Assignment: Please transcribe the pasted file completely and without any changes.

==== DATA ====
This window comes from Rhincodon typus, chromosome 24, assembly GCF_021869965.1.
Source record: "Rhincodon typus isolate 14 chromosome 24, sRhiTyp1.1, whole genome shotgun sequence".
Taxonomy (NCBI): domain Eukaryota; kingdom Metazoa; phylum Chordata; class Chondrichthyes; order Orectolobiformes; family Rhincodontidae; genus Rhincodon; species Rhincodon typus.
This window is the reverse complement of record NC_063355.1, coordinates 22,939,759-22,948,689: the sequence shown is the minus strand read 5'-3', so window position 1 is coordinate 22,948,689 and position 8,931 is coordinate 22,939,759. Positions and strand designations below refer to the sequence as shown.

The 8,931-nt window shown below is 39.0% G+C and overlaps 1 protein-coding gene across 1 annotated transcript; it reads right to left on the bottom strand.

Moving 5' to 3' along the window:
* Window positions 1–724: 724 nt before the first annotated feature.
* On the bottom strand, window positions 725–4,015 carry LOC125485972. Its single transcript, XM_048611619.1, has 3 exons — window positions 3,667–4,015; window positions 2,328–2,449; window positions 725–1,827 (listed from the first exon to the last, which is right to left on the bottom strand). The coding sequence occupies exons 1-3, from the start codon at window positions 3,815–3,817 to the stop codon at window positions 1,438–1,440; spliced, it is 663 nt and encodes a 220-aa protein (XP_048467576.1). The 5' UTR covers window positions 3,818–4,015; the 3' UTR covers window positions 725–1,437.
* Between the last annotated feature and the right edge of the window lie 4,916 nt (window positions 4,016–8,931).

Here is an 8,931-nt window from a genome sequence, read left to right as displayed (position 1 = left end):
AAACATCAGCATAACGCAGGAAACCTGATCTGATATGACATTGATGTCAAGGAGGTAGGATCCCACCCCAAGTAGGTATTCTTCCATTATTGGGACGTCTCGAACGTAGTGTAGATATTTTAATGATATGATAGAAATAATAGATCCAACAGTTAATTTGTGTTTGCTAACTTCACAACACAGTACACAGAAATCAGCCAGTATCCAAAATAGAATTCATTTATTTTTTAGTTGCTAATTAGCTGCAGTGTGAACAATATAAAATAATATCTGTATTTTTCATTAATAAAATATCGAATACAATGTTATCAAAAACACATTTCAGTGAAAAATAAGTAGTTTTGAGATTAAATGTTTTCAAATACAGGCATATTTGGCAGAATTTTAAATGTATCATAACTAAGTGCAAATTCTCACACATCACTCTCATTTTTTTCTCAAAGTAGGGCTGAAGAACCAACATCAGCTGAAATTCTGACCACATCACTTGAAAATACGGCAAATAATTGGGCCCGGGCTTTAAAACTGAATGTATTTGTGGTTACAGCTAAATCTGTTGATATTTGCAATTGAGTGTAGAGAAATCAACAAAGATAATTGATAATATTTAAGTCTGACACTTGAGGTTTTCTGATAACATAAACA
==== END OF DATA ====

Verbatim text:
This window comes from Rhincodon typus, chromosome 24, assembly GCF_021869965.1.
Source record: "Rhincodon typus isolate 14 chromosome 24, sRhiTyp1.1, whole genome shotgun sequence".
Taxonomy (NCBI): domain Eukaryota; kingdom Metazoa; phylum Chordata; class Chondrichthyes; order Orectolobiformes; family Rhincodontidae; genus Rhincodon; species Rhincodon typus.
This window is the reverse complement of record NC_063355.1, coordinates 22,939,759-22,948,689: the sequence shown is the minus strand read 5'-3', so window position 1 is coordinate 22,948,689 and position 8,931 is coordinate 22,939,759. Positions and strand designations below refer to the sequence as shown.

The 8,931-nt window shown below is 39.0% G+C and overlaps 1 protein-coding gene across 1 annotated transcript; it reads right to left on the bottom strand.

Moving 5' to 3' along the window:
* Window positions 1–724: 724 nt before the first annotated feature.
* On the bottom strand, window positions 725–4,015 carry LOC125485972. Its single transcript, XM_048611619.1, has 3 exons — window positions 3,667–4,015; window positions 2,328–2,449; window positions 725–1,827 (listed from the first exon to the last, which is right to left on the bottom strand). The coding sequence occupies exons 1-3, from the start codon at window positions 3,815–3,817 to the stop codon at window positions 1,438–1,440; spliced, it is 663 nt and encodes a 220-aa protein (XP_048467576.1). The 5' UTR covers window positions 3,818–4,015; the 3' UTR covers window positions 725–1,437.
* Between the last annotated feature and the right edge of the window lie 4,916 nt (window positions 4,016–8,931).

Here is an 8,931-nt window from a genome sequence, read left to right as displayed (position 1 = left end):
AAACATCAGCATAACGCAGGAAACCTGATCTGATATGACATTGATGTCAAGGAGGTAGGATCCCACCCCAAGTAGGTATTCTTCCATTATTGGGACGTCTCGAACGTAGTGTAGATATTTTAATGATATGATAGAAATAATAGATCCAACAGTTAATTTGTGTTTGCTAACTTCACAACACAGTACACAGAAATCAGCCAGTATCCAAAATAGAATTCATTTATTTTTTAGTTGCTAATTAGCTGCAGTGTGAACAATATAAAATAATATCTGTATTTTTCATTAATAAAATATCGAATACAATGTTATCAAAAACACATTTCAGTGAAAAATAAGTAGTTTTGAGATTAAATGTTTTCAAATACAGGCATATTTGGCAGAATTTTAAATGTATCATAACTAAGTGCAAATTCTCACACATCACTCTCATTTTTTTCTCAAAGTAGGGCTGAAGAACCAACATCAGCTGAAATTCTGACCACATCACTTGAAAATACGGCAAATAATTGGGCCCGGGCTTTAAAACTGAATGTATTTGTGGTTACAGCTAAATCTGTTGATATTTGCAATTGAGTGTAGAGAAATCAACAAAGATAATTGATAATATTTAAGTCTGACACTTGAGGTTTTCTGATAACATAAACA